It’s amazing what a little bit of pampering will do for you, especially when you’re deep in the backcountry and subsisting on crunchy, half cooked freeze-dried meals and muscle memory. I spent three days backpacking in Pisgah last weekend, a last-ditch attempt to engross myself in the fall color. Usually I spend all fall frantically trying to mountain bike as much as possible in an attempt to absorb the glory of fall foliage, but my arm is still broken and my doctor won’t let me get on the bike yet. I figured if I can’t ride right now, I’ll just walk all over the damn forest.
We took a route that skirted the edge of Shining Rock Wilderness, hitting a highlight reel of the Southern Appalachians that included high elevation balds, grassy meadows, tight rhodo tunnels and world-class fly fishing streams.
The miles were stunning, with steep, technical climbs and Instagram gold all over the place. But no matter how good the hiking is, you still have to spend half of your time in a campsite. Just hanging out. Sitting there. If you’re like me, you spend hours, maybe days cutting unnecessary items from your pack in order to get it as light as possible. Do I need this toilet paper when there are so many leaves in the forest? Why bring a cup when I can just scoop water with my hands?
It’s easy to appreciate this sort of minimalist approach when you’re slogging through steep climbs. But when you set up camp and things settle down, and you’re just…sitting there…you can start to question your weight-cutting approach. You have all of the necessities—shelter, warmth (by “warmth” I mean whiskey), food (by “food” I mean whiskey)—but there’s no joy. No comfort.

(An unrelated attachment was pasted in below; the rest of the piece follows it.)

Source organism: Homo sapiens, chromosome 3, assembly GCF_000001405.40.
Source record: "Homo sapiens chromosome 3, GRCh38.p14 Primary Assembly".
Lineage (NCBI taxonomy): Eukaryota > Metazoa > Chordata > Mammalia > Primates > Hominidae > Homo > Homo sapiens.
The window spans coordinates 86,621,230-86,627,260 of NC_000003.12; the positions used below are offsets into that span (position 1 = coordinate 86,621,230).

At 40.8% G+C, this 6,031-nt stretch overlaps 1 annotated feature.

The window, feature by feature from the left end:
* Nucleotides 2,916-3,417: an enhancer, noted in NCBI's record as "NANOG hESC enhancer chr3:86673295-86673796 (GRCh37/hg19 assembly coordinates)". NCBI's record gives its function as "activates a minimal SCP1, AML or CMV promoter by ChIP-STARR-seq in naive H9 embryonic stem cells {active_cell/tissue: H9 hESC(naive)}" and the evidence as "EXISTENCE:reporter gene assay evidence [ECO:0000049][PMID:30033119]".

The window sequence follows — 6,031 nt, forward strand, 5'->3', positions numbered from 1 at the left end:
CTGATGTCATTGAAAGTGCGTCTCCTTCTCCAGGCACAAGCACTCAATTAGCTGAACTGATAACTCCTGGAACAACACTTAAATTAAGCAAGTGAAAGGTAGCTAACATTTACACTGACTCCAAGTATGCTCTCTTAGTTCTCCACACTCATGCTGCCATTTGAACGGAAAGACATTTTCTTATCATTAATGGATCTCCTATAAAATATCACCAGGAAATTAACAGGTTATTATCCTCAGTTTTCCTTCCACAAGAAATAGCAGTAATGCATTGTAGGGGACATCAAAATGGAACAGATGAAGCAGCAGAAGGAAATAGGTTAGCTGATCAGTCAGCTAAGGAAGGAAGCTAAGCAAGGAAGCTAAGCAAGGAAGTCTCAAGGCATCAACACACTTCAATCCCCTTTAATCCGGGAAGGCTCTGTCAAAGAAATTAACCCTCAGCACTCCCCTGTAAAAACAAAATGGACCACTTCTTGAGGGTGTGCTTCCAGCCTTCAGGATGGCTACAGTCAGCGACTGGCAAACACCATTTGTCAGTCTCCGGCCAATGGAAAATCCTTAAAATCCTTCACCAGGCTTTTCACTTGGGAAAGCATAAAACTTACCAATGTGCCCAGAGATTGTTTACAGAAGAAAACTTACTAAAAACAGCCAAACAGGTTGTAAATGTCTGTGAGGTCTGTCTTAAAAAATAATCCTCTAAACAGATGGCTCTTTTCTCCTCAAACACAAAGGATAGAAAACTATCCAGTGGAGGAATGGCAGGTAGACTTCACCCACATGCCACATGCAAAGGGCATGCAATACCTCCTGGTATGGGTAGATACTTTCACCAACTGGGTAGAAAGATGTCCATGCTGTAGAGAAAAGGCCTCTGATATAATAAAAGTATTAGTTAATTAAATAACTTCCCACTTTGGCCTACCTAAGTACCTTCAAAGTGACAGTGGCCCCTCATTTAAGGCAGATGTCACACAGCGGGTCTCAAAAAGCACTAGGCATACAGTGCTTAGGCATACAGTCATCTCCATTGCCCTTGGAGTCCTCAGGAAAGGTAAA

This last trip through Pisgah, I took a slightly different approach and stuffed a couple of completely unnecessary items in my pack—a chair and a couple of beers.
The chair was the new REI Flexlite Low Chair, which hovers 10 inches above the ground on aluminum feet. It weighs just over a pound, so it’s an easy thing to justify cutting from your pack. Honestly, I’ve never brought a chair backpacking before because there are so many rocks in the woods to sit on. But let me tell you what’s a hell of a lot more comfortable than a rock: this freaking chair. After two nights of sitting around a campfire with my butt resting comfortably in the Flexlite, I don’t see myself ever sitting on a rock again.
I sandwiched a couple of Asheville Brewing Shivas in my pack as well. They were warm by the time we reached camp, but I stuck them in the river for an hour while I set up my tent and started a fire, and by the time I was ready to relax in my fancy chair, I had a cold IPA to sip.
I cursed the extra weight during the hike, but having a comfortable place to sit and a cold beer after a long, hot day on the trail made my campsite feel like home. Next time I’m bringing my iPad and Netflix account.